Dover, De. (AP) – A flatbed tow truck from Harris Towing Group sat silently in front of Bennie Smith Funeral Home in Dover Thursday night, a solemn reminder that Delaware businessman and trailblazer Luke J. Harris Jr. had died at age 76 on Sept. 18.

But it turned out that Mr. Harris wasn’t going out quietly, as around 18 tow trucks from Harris Towing and several other companies passed by and tooted their horns to show respect for the first Black tow truck business owner in Delaware.

“He did it for a long time,” said Jon Harris, one of Mr. Harris’ four sons. “He’s probably one of the senior tow companies in the area and at one point was the biggest towing company in Kent County.

“It’s difficult, and we’re going to miss him. He’s left a legacy for us.” MASTER SARGEANT

The late Mr. Harris’ story is an incredible one, which saw him transition from a 20-year career in the U.S. Air Force – he retired as a master sergeant in 1985 after his second stint at Dover Air Force Base – before hitting the books at Delaware Technical Community College and starting his own business.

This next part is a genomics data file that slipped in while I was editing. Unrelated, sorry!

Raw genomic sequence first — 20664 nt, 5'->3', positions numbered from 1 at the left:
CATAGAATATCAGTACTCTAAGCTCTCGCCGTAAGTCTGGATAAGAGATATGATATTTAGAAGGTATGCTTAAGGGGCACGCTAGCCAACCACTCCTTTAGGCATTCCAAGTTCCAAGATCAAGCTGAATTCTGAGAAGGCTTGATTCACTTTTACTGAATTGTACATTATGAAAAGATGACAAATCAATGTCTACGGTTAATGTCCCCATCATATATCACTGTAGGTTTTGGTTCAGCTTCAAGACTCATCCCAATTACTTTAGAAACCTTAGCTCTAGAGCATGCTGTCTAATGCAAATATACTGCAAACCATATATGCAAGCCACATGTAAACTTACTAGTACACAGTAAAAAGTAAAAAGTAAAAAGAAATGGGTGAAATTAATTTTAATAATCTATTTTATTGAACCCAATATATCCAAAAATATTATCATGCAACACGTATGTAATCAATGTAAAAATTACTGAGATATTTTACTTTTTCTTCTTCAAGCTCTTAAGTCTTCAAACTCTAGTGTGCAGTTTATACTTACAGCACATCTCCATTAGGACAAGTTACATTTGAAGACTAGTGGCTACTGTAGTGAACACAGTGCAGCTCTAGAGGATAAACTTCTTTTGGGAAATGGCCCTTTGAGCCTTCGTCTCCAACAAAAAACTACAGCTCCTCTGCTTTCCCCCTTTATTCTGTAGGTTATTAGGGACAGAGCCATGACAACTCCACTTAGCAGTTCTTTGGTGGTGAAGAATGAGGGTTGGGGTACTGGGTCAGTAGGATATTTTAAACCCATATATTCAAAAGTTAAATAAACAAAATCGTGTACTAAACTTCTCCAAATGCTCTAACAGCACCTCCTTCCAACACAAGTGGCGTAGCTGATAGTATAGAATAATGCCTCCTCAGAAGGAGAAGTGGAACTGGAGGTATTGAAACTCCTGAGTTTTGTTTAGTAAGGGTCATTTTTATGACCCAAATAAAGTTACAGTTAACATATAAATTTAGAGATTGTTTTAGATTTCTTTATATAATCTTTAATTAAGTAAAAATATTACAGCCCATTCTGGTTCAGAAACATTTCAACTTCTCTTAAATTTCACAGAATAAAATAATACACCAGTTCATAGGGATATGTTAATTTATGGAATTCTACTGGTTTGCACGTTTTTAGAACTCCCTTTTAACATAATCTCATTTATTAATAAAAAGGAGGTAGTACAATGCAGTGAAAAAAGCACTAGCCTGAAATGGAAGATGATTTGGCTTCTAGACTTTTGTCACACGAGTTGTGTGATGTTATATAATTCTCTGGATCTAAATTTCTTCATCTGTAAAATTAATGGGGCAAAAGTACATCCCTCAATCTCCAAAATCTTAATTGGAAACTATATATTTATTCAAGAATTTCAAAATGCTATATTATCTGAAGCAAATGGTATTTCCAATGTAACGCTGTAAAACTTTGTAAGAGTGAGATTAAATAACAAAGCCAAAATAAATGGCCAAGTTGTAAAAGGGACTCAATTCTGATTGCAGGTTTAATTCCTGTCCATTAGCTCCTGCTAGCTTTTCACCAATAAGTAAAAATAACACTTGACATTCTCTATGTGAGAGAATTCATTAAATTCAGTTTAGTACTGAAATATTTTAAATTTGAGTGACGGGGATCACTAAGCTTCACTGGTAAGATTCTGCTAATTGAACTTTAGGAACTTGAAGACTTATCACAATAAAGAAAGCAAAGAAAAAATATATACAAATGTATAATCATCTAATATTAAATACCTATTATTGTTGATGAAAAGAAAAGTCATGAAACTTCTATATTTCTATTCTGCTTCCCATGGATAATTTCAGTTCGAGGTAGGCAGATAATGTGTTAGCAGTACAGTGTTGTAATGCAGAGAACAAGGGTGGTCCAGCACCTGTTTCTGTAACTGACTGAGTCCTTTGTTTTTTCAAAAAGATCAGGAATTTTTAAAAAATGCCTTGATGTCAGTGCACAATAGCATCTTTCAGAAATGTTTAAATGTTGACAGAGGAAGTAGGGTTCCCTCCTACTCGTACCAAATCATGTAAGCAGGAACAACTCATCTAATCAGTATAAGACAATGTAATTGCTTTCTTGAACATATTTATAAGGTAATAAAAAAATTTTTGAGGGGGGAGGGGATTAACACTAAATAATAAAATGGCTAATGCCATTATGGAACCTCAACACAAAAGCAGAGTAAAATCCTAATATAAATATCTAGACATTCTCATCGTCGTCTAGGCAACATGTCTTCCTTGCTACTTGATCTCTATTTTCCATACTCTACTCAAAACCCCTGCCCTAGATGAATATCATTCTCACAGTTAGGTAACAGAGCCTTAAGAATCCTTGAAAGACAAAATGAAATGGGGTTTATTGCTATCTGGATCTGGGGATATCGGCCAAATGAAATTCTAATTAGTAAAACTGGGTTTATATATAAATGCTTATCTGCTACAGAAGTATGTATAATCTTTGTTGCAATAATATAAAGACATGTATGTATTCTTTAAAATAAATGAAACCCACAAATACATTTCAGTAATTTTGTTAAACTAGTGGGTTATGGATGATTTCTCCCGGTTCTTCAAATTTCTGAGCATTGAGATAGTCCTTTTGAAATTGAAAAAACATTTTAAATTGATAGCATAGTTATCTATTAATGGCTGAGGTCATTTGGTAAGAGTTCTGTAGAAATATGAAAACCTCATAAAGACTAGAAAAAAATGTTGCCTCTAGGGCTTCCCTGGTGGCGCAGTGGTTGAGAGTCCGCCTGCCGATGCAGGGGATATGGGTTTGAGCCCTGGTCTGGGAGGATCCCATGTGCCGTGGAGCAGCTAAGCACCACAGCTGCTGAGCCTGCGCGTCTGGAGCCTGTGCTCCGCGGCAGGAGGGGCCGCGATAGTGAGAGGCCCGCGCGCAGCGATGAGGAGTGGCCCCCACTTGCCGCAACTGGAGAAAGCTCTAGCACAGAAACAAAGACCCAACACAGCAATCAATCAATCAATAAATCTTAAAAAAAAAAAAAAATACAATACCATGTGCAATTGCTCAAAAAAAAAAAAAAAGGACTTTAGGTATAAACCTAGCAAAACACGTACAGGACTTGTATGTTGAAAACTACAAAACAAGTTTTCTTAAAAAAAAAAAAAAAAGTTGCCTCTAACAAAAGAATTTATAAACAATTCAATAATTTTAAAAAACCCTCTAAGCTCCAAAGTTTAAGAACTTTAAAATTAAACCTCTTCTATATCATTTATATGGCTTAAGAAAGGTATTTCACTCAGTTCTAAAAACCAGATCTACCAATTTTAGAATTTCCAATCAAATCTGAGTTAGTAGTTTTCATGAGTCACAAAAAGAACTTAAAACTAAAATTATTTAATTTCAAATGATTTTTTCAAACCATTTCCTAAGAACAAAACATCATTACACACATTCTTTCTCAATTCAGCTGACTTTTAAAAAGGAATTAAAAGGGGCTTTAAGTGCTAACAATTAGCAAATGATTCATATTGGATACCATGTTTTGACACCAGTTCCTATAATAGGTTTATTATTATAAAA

His sons, Jon, Michael, Joseph and Luke Anthony, were all trained in the towing business, and all worked for his company at one point.

Michael remembers his father as someone who would sacrifice anything he could to give a hand-up to others.

“Just the simple fact that he was kind of like a trailblazer for people to see him and start a business,” he said. “He sacrificed a lot for us and for my mom,” he said of Miriam Celestine Spellman, whom Mr. Harris married in 1967.

“I don’t know if a lot of people know this, but he helped her start her business, which was a beauty school and beauty salon. And then, after he retired (from the Air Force), he started his own business. He started with one truck and a dream, and it took off from there.”